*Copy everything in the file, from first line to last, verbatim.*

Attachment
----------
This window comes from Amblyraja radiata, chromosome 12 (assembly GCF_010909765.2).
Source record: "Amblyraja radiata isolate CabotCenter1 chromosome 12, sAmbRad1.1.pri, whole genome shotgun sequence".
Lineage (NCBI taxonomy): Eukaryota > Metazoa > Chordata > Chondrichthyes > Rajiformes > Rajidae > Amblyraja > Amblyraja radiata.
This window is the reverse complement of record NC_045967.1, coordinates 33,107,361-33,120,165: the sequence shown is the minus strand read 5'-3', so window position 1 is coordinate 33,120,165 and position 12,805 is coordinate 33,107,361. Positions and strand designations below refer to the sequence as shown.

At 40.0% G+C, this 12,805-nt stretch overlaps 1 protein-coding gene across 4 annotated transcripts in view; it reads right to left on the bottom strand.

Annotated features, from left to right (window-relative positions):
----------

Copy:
This window comes from Amblyraja radiata, chromosome 12 (assembly GCF_010909765.2).
Source record: "Amblyraja radiata isolate CabotCenter1 chromosome 12, sAmbRad1.1.pri, whole genome shotgun sequence".
Lineage (NCBI taxonomy): Eukaryota > Metazoa > Chordata > Chondrichthyes > Rajiformes > Rajidae > Amblyraja > Amblyraja radiata.
This window is the reverse complement of record NC_045967.1, coordinates 33,107,361-33,120,165: the sequence shown is the minus strand read 5'-3', so window position 1 is coordinate 33,120,165 and position 12,805 is coordinate 33,107,361. Positions and strand designations below refer to the sequence as shown.

At 40.0% G+C, this 12,805-nt stretch overlaps 1 protein-coding gene across 4 annotated transcripts in view; it reads right to left on the bottom strand.

Annotated features, from left to right (window-relative positions):